Canada and Australia have an almost identical number of buildings especially in the upper range whether looking at completed, u/c, proposals or all the above. Personally I find this unusual since Canada is about 50% larger by population and both are similarly developed. All in all we should be punching more above our weight, at least relative to them.

And yes I'm well aware that many people on here care not for such things. It's also not the only thing I care about, but that's all I was conversing about in that specific reply.
 
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Yes but Toronto has so many more. The density is crazy here. Melbourne can barely compete with Toronto in skyscrapers.

Toronto is competing and HAS TO compete with the likes of Chicago and New York. Competing with B-grade cities like Melbourne is not an option anymore.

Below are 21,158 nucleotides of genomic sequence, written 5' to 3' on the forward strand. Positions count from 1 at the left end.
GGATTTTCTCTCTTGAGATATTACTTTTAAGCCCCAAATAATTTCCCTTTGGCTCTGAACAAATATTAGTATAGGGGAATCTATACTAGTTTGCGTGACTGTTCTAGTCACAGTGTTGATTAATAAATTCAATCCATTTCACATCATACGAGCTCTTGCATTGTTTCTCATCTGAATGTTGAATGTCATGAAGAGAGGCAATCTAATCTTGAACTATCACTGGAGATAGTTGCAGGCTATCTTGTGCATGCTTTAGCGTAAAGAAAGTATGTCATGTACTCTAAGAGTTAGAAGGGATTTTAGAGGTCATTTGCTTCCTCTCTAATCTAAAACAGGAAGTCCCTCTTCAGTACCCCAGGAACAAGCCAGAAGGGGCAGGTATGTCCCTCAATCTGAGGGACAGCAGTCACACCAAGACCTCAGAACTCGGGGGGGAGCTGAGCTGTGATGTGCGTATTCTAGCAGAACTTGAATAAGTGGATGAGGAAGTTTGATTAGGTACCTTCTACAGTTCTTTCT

My comment has nothing to do with the number of skyscrapers in either city. It is about the quality. Melbourne's skyscrapers are head and shoulders above ours in this regard, and so are those of many other cities, Chicago and NYC included.
 
Begging the question, why do we need to compete with other cities as opposed to being our own thing?

That said, there is certainly an argument made for our city's tolerance for more value engineering that's dotted out our skyline with a lot more eyesores of varying degrees. Something that may have been resolved with a requirement for better materials...

...which bring us back to this building, where it's a leading the example of what should of been done in this regards, IMO.
 
Begging the question, why do we need to compete with other cities as opposed to being our own thing?

That said, there is certainly an argument made for our city's tolerance for more value engineering that's dotted out our skyline with a lot more eyesores of varying degrees.

That's why. I don't want rampant value engineering to be "our own thing".

Once again though, I was pointing out how good 19 Duncan looks, because it wasn't value-engineered like its neighbours.